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A reflection on Cascading Style Sheets (CSS)

October 12th, 2006

I’ve been using Cascading Style Sheets (CSS) since the mid 90′s. The lack of consistent support across browsers had always impeded my shift from table based design to CSS design. When I did make the transition, I can clearly recall the frustration, and confusion that preceded. Lately I’ve been using Themes and Master Pages (ASP.NET 2.0) with CSS. Personally I don’t like how .NET automagically inserts the CSS file references into the header. Much of CSS’s power is determined by the loading order, and the ability to define separate CSS files for Internet Explorer (IE).

I’ve compiled a list of techniques I find useful when developing CSS:

When designing my CSS I try to use a browser that is W3C compliant (Firefox, Opera), I then apply fixes for the many quirks found in IE.
I find it easier to develop CSS in a text editor, rather than a WYSIWIG editor – perhaps I’m a bit of a standards geek, but I like to thoroughly understand a technology rather than rely on wizards, etc…

By inserting the code below into a webpage’s header you define a CSS file that will only be loaded by IE, this is great for fixing display issues in IE by overloading the effected CSS elements.
<!–[if IE]>
       <link href=”IEQuirkFixFile.css” rel=”stylesheet”
            type=”text/css” media=”all” />


You can also define different CSS files for different media types like a printer, letting us hide content (like navigation menus) that you don’t want printed.
<link href=“HideAllNavigationalContent.css” rel=“stylesheet” type=“text/css” media=“print” />

You can specify other media types like: Braille, handheld, projection, tv, and so on. See more media types here: http://www.w3.org/TR/REC-CSS2/media.html#media-types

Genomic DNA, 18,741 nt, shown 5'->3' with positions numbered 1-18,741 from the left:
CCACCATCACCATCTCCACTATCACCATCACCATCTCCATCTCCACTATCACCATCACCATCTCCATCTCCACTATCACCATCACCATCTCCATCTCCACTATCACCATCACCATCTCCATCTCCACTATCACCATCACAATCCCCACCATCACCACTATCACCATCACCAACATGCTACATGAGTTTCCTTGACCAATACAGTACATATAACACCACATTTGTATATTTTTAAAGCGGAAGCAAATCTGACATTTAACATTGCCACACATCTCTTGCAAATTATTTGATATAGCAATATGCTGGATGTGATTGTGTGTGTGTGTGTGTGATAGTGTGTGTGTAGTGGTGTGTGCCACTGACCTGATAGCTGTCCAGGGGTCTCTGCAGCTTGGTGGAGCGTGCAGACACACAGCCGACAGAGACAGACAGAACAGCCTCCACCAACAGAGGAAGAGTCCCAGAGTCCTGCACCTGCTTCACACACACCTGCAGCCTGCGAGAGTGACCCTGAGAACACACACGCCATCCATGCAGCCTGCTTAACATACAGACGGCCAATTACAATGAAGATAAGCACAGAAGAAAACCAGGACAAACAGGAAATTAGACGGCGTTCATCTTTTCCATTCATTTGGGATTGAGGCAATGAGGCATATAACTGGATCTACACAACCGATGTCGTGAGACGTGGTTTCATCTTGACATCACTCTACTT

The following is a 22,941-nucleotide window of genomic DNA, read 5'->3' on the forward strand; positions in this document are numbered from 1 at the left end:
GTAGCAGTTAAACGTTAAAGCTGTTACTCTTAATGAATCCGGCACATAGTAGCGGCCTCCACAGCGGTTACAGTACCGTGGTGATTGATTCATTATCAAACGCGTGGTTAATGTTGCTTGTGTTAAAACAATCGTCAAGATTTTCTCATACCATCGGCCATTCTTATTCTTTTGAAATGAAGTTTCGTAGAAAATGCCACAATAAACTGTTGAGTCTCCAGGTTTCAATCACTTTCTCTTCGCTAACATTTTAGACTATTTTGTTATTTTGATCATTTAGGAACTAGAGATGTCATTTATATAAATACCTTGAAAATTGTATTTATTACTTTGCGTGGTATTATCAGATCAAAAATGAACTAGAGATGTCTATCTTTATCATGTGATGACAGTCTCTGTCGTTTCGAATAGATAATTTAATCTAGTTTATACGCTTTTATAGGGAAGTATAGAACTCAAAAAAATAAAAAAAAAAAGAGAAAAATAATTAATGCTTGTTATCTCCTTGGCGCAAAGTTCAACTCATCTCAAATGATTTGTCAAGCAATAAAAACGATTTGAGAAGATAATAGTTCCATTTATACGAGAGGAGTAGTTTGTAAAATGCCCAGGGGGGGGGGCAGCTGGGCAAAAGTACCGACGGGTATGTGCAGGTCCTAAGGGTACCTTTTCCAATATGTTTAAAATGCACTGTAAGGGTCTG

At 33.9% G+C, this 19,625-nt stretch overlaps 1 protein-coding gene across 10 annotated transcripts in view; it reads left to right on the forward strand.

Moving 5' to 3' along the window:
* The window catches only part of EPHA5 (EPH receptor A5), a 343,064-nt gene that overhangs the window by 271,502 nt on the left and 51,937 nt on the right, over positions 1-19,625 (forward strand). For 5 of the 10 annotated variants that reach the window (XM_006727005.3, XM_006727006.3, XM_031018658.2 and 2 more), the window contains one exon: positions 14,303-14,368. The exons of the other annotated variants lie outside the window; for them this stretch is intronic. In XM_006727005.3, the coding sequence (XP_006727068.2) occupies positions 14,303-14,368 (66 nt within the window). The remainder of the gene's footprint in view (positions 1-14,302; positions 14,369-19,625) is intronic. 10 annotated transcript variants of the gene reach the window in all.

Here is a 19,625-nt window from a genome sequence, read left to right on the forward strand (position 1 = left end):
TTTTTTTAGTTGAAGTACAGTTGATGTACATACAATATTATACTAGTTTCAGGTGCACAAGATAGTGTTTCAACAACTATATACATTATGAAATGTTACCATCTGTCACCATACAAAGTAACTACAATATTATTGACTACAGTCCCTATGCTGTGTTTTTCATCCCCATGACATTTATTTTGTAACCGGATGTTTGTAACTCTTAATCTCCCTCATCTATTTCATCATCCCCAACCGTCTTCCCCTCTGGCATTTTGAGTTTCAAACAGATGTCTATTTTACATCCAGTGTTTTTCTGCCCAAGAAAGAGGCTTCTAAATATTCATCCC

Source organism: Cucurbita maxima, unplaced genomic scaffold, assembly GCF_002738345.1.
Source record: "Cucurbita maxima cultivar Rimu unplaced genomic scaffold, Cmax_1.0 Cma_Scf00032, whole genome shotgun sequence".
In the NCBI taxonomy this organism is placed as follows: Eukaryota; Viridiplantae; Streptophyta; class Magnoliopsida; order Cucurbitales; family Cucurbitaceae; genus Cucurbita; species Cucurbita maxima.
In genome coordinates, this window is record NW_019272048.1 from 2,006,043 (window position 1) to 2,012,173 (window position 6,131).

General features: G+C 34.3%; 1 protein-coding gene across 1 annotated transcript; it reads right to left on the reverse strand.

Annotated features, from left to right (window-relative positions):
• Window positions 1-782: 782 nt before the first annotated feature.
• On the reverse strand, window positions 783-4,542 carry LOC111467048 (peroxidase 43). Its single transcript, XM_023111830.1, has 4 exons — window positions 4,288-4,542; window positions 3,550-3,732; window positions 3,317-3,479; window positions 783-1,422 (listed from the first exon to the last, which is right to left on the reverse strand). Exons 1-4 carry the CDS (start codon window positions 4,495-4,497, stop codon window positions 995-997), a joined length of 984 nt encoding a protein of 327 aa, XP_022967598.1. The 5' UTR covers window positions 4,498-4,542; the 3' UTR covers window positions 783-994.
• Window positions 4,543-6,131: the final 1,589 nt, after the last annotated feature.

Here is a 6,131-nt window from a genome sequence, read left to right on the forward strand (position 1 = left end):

CSS can be applied in 3 different ways: Inline, Embedded, and External (Linked or Imported). It’s nice to keep everything in external files as this method promotes a more n-tier approach even in the presentation level, but I also find it convenient to override classes through CSS Embedded blocks.

An example:
The following Embedded CSS will hide a Navigation menu, and increase the Content pane to 100% when inserted into webpage. Using a combination of Embedded and External CSS can allow us to use a single Master Page.

<style type=“text/css”>
        display: none;
       max-width: 100%;
       width: 100%;
</ style>

CSS coupled with SVG (Scalable Vector Graphics) and Extensible Markup Language (XML) is becoming an increasingly powerful technology, and most web applications under the Web 2.0 (alternatively known as Chmod 777 web or the Read / Write Web) use CSS, XHTML, AJAX, Clean and meaningful URLs (URL Rewriting), and so on.

View a SVG example: http://www.w3schools.com/svg/svg_examples.asp

Related links:
Cascading Style Sheets Home Page
CSS Zen Garden

Author: Adam Kahtava Categories: .NET, ASP.NET, CSS Tags:
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